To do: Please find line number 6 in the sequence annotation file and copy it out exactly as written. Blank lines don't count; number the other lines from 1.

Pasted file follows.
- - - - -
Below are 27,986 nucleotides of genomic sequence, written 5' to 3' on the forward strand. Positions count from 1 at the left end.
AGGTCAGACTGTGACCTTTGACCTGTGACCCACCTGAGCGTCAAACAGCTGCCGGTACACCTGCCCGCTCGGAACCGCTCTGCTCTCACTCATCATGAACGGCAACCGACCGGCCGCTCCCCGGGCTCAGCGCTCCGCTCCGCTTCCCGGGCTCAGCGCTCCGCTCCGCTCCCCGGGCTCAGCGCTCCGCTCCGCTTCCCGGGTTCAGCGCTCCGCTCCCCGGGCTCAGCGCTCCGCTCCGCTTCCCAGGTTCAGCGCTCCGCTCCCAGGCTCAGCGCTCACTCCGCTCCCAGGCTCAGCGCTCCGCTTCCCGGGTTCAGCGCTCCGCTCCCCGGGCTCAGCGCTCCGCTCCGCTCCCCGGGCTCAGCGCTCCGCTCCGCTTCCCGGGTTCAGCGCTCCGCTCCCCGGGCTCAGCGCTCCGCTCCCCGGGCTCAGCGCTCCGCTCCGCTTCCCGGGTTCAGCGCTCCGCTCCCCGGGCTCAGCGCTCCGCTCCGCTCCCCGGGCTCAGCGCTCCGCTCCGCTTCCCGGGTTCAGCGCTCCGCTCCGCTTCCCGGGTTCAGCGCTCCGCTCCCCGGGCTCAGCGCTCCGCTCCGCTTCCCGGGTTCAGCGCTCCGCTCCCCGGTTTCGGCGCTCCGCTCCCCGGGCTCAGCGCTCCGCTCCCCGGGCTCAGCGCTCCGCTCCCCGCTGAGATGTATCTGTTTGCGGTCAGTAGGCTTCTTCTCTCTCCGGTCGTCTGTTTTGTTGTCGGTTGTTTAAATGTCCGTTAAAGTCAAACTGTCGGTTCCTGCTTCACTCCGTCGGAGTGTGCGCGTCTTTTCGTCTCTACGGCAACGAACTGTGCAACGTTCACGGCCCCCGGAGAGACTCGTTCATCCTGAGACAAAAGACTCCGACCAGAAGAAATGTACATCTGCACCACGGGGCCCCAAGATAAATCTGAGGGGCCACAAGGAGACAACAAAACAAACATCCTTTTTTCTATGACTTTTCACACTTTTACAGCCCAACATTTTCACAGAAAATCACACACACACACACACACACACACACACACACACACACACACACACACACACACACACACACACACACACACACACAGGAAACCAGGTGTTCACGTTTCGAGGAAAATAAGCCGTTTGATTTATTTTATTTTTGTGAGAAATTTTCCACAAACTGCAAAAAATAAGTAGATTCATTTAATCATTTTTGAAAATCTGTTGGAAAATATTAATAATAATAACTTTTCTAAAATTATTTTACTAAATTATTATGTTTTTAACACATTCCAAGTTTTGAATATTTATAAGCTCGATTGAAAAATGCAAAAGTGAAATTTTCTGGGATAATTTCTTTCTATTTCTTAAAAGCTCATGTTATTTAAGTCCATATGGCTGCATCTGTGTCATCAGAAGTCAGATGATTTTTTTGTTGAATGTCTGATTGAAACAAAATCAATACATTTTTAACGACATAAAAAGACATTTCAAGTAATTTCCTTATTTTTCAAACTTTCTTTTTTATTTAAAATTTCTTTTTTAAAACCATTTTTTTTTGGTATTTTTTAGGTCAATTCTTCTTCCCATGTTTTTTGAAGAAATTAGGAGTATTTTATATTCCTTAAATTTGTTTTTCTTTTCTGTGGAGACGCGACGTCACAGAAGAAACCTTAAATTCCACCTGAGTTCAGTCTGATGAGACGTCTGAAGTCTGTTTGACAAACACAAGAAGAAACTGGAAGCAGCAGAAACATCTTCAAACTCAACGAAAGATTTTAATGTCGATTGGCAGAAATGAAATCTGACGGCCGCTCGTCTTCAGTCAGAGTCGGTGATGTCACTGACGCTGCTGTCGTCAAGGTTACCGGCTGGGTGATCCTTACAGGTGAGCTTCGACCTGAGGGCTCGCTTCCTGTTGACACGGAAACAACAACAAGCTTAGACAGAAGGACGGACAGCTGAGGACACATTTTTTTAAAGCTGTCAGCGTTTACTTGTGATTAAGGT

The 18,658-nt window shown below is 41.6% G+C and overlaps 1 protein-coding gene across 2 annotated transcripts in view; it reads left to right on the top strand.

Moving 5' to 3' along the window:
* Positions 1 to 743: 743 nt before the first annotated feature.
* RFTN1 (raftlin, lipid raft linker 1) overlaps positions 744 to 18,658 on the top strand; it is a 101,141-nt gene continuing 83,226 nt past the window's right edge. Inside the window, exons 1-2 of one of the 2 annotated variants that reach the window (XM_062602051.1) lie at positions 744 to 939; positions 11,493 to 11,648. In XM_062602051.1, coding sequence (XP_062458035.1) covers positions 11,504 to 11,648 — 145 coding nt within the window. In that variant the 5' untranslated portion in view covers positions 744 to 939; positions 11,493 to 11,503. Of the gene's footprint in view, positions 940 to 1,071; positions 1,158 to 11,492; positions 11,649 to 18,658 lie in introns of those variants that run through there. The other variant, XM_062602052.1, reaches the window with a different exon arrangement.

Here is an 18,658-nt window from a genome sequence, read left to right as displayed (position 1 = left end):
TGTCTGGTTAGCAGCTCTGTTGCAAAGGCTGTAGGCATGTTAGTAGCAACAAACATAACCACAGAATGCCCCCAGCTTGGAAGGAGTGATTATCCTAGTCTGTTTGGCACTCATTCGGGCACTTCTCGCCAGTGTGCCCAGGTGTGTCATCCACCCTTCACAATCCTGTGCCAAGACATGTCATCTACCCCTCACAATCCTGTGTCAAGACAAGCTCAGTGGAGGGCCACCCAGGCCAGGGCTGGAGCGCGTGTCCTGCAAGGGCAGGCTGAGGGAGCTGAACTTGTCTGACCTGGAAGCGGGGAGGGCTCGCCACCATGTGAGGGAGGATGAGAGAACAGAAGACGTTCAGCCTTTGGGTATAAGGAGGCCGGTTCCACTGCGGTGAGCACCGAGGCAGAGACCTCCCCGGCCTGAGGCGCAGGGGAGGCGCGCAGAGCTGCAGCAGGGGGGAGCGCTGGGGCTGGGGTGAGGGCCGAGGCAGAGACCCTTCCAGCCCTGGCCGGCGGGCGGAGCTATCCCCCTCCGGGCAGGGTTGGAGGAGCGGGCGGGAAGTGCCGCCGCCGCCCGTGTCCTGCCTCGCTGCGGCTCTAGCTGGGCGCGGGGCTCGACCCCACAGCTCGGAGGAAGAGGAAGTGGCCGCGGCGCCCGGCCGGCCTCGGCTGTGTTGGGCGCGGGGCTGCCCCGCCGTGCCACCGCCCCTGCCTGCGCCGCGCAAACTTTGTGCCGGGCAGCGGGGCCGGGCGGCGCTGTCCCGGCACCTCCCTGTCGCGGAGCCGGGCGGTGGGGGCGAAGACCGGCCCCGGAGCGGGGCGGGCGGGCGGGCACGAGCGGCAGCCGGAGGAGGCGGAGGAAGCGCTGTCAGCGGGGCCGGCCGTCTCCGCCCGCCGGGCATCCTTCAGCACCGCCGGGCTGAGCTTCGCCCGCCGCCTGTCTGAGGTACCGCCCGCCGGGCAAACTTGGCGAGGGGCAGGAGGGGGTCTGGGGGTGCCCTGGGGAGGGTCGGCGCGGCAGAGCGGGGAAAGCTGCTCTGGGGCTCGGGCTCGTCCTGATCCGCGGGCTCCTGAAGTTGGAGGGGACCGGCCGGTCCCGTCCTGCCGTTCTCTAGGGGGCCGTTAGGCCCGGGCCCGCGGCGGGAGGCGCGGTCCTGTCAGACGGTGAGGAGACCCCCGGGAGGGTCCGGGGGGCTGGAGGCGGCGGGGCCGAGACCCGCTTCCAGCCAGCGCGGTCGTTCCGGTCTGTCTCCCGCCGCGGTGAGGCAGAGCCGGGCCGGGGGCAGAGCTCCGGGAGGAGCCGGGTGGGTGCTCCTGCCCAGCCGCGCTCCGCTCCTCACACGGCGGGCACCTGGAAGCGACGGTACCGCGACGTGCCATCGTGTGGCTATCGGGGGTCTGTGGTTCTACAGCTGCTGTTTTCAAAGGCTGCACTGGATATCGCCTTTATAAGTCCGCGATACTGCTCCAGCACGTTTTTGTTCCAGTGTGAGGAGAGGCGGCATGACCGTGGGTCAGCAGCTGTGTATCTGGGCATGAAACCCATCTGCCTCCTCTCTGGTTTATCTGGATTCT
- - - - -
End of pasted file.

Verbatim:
* RFTN1 (raftlin, lipid raft linker 1) overlaps positions 744 to 18,658 on the top strand; it is a 101,141-nt gene continuing 83,226 nt past the window's right edge. Inside the window, exons 1-2 of one of the 2 annotated variants that reach the window (XM_062602051.1) lie at positions 744 to 939; positions 11,493 to 11,648. In XM_062602051.1, coding sequence (XP_062458035.1) covers positions 11,504 to 11,648 — 145 coding nt within the window. In that variant the 5' untranslated portion in view covers positions 744 to 939; positions 11,493 to 11,503. Of the gene's footprint in view, positions 940 to 1,071; positions 1,158 to 11,492; positions 11,649 to 18,658 lie in introns of those variants that run through there. The other variant, XM_062602052.1, reaches the window with a different exon arrangement.